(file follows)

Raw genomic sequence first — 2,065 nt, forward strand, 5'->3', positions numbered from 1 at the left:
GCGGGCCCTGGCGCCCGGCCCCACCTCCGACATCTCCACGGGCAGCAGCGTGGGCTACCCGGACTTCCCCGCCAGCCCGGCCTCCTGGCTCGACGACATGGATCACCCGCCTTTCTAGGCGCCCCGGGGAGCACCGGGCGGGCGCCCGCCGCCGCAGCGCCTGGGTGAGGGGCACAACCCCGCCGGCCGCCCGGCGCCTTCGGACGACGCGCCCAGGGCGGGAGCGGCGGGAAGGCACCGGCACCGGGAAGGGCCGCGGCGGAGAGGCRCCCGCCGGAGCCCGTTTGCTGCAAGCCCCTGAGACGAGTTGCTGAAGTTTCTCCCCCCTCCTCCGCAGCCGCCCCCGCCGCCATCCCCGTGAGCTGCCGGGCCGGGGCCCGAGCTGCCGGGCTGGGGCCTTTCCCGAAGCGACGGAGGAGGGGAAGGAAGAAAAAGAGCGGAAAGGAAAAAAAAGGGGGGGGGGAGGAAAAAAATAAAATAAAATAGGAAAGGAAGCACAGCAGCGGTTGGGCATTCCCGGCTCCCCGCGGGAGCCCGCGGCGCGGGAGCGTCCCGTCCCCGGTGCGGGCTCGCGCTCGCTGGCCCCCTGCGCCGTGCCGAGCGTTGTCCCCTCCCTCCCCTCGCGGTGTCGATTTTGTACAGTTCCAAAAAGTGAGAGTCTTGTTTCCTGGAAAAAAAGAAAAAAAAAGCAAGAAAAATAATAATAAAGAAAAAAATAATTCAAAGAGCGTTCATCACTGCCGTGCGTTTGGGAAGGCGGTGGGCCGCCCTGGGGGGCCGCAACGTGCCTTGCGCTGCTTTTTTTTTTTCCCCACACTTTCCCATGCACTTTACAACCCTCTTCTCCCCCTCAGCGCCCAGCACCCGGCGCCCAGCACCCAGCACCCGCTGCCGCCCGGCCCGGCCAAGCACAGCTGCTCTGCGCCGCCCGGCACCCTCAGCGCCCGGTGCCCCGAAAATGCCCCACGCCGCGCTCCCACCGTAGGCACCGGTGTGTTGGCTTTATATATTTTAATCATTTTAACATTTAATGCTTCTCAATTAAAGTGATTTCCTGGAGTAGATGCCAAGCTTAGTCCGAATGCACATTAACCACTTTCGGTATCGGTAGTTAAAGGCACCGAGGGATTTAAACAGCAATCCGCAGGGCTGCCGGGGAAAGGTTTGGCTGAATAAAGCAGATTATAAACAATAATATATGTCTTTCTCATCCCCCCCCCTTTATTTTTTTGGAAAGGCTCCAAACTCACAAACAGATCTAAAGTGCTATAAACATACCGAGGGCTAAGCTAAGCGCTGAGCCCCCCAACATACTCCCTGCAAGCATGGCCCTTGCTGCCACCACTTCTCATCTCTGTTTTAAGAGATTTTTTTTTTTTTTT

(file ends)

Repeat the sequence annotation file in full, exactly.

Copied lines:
Raw genomic sequence first — 2,065 nt, forward strand, 5'->3', positions numbered from 1 at the left:
GCGGGCCCTGGCGCCCGGCCCCACCTCCGACATCTCCACGGGCAGCAGCGTGGGCTACCCGGACTTCCCCGCCAGCCCGGCCTCCTGGCTCGACGACATGGATCACCCGCCTTTCTAGGCGCCCCGGGGAGCACCGGGCGGGCGCCCGCCGCCGCAGCGCCTGGGTGAGGGGCACAACCCCGCCGGCCGCCCGGCGCCTTCGGACGACGCGCCCAGGGCGGGAGCGGCGGGAAGGCACCGGCACCGGGAAGGGCCGCGGCGGAGAGGCRCCCGCCGGAGCCCGTTTGCTGCAAGCCCCTGAGACGAGTTGCTGAAGTTTCTCCCCCCTCCTCCGCAGCCGCCCCCGCCGCCATCCCCGTGAGCTGCCGGGCCGGGGCCCGAGCTGCCGGGCTGGGGCCTTTCCCGAAGCGACGGAGGAGGGGAAGGAAGAAAAAGAGCGGAAAGGAAAAAAAAGGGGGGGGGGAGGAAAAAAATAAAATAAAATAGGAAAGGAAGCACAGCAGCGGTTGGGCATTCCCGGCTCCCCGCGGGAGCCCGCGGCGCGGGAGCGTCCCGTCCCCGGTGCGGGCTCGCGCTCGCTGGCCCCCTGCGCCGTGCCGAGCGTTGTCCCCTCCCTCCCCTCGCGGTGTCGATTTTGTACAGTTCCAAAAAGTGAGAGTCTTGTTTCCTGGAAAAAAAGAAAAAAAAAGCAAGAAAAATAATAATAAAGAAAAAAATAATTCAAAGAGCGTTCATCACTGCCGTGCGTTTGGGAAGGCGGTGGGCCGCCCTGGGGGGCCGCAACGTGCCTTGCGCTGCTTTTTTTTTTTCCCCACACTTTCCCATGCACTTTACAACCCTCTTCTCCCCCTCAGCGCCCAGCACCCGGCGCCCAGCACCCAGCACCCGCTGCCGCCCGGCCCGGCCAAGCACAGCTGCTCTGCGCCGCCCGGCACCCTCAGCGCCCGGTGCCCCGAAAATGCCCCACGCCGCGCTCCCACCGTAGGCACCGGTGTGTTGGCTTTATATATTTTAATCATTTTAACATTTAATGCTTCTCAATTAAAGTGATTTCCTGGAGTAGATGCCAAGCTTAGTCCGAATGCACATTAACCACTTTCGGTATCGGTAGTTAAAGGCACCGAGGGATTTAAACAGCAATCCGCAGGGCTGCCGGGGAAAGGTTTGGCTGAATAAAGCAGATTATAAACAATAATATATGTCTTTCTCATCCCCCCCCCTTTATTTTTTTGGAAAGGCTCCAAACTCACAAACAGATCTAAAGTGCTATAAACATACCGAGGGCTAAGCTAAGCGCTGAGCCCCCCAACATACTCCCTGCAAGCATGGCCCTTGCTGCCACCACTTCTCATCTCTGTTTTAAGAGATTTTTTTTTTTTTTT